Sorry to say it, but Angelo Dundee wasn't a great trainer. His worth was more as a motivational and astute cornerman ("You're blowin' it, son!") than a pad-wearing, punch-absorbing trainer.

    Hey, I could have trained Sugar Ray Leonard and Muhammad Ali. Their greatness came from a higher power, not from some mere mortal in the gym shouting instructions.

    -Randy G.
    We are riding in different dimensions. Sugar Ray Leonard's and Muhammad Ali's greatness were helped by a voice in their ears telling to them what to do, and how to do it at the right time, and inspiring them that they could do it.

    The late, great Angie Dundee is indeed the GBGOAT. He took fighters who were going nowhere and/or damaged goods and made them into champions of champions with his words and super witty knowledge of how to get the greatest fighting ability out of them that they didn't even know that they had.

    Every single trainer, including the late, greats Eddie Futch, Manny Steward, Gil Glancy, Dick Sadler, Champ Channey and Ray Arcel all called and knew and said that GBGOAT Dundee was "GREAT TO DA MAXIMUM."

    To each his own opinion of who's great and who's not. I'm taking the words and wisdom of those who I've named above and many others, who are behind those Pearly Gates above. Holla!
    Last edited by Radam G; 05-23-2014 at 02:02 AM.

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    Re: Is a great trainer mandatory for a great fighter?

    Quote Originally Posted by Radam G View Post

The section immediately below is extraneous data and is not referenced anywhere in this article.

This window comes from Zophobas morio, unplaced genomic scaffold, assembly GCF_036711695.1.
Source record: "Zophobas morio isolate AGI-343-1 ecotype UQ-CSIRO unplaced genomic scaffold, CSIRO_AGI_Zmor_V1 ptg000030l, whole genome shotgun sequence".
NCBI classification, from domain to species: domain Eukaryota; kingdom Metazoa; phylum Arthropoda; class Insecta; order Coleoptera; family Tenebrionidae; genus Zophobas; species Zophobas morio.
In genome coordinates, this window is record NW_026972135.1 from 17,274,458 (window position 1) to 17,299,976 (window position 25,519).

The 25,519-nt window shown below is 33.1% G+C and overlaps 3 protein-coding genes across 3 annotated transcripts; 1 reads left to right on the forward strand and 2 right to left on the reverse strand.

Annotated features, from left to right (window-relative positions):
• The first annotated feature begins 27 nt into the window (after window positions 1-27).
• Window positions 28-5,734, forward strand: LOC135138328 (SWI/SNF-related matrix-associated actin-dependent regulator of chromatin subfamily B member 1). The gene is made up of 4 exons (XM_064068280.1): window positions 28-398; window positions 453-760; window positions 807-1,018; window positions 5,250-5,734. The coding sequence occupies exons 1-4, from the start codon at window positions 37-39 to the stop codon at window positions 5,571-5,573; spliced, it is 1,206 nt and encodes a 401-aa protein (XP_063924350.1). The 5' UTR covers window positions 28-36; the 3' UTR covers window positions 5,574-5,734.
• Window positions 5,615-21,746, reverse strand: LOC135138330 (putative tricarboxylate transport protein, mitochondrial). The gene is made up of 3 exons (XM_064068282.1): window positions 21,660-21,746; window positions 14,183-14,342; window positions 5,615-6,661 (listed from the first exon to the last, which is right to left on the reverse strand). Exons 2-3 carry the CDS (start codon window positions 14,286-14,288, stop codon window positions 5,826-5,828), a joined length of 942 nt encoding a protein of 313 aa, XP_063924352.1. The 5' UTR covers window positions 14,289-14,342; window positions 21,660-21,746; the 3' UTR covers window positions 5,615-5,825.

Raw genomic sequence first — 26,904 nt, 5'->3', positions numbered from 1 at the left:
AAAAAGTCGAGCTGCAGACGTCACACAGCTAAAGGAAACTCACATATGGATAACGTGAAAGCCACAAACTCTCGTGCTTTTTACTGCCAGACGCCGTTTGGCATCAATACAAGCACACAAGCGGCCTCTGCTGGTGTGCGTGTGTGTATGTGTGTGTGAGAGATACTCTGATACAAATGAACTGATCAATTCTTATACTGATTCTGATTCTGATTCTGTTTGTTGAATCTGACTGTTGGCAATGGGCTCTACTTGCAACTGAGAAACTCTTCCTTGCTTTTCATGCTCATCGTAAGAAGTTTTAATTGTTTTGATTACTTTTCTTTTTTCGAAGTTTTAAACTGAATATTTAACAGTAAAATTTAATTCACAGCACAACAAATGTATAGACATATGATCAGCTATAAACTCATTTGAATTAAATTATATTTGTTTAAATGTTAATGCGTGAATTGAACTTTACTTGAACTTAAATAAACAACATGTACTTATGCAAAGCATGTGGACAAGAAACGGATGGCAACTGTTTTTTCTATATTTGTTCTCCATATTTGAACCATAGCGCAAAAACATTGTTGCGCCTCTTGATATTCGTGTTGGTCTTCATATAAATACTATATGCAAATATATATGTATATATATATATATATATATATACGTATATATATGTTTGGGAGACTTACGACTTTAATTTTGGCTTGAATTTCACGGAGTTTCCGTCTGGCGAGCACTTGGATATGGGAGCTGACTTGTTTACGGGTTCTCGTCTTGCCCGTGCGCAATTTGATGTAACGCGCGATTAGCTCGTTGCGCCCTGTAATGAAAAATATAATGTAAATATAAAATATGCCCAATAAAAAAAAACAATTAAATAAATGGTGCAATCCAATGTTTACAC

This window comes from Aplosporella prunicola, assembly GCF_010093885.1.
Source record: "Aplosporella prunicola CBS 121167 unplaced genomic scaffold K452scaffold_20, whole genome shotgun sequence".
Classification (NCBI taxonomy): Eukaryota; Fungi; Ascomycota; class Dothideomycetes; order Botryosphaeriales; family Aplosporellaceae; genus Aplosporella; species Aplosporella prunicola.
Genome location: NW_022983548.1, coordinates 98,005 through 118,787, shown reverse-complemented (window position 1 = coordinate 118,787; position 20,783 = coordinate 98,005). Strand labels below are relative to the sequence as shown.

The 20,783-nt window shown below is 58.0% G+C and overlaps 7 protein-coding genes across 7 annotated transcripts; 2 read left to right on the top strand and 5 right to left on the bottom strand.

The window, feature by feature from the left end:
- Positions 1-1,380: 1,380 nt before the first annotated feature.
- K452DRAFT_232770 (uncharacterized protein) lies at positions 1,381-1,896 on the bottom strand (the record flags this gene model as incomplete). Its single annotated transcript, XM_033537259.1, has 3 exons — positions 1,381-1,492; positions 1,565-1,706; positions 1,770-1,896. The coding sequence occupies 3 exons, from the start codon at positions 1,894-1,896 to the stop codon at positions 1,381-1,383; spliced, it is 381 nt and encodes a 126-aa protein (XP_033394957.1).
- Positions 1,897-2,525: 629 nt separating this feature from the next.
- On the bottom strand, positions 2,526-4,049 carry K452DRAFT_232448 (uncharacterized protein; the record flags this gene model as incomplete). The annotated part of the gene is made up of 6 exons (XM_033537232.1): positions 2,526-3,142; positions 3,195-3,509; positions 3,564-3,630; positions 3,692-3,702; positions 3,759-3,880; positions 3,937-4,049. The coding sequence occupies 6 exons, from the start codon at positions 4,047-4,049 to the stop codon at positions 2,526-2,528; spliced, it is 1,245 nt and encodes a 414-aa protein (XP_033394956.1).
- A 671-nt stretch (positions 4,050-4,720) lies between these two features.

I'm trying to think of one great boxer, who didn't have a similar, clicking trainer. Chemistry is the key. It doesn't matter how great a boxer or trainer is, it is the chemistry for the situation.

    A lot of great trainers just cannot click or even trick some fighters into greatness. The game has a lot of pricks and d¡¢ks. And they couldn't lay bricks.

    Bottom line of my opinion, NO! NO! Different strokes for different folks. Maybe greatness is innate. You cannot make it or fake it. It has to be there and you need the right chemistry to bring it out. Holla!
    Chemistry is the recipe to get the greatness out of a fighter. And again, you cannot "click or trick some fighters into (full) greatness" of their potential.

    Riddick Bowe, Donald Curry, Tony Tubbs and James Toney are a few that comes to mind. They had a hand-to-mouth disease of too much bad foods and sugar drinks.

    Pinklin Thomas, Tony Tucker and Aaron Pryor and Leon Spinks have their struggles with drugging and partying.

    And the list goes on and on with other roadblocks and crooked ¢o¢ks. Holla!

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    Re: Is a great trainer mandatory for a great fighter?

    @Radam. So now you're commenting on your own posts? Has it slowed down that much in here? But it's good you're practicing because if it comes to you having to hold down the fort again like in the past, you'll be in shape. (Just don't argue with yourself or I'll have to come to the Philippines to rescue you).

    ; )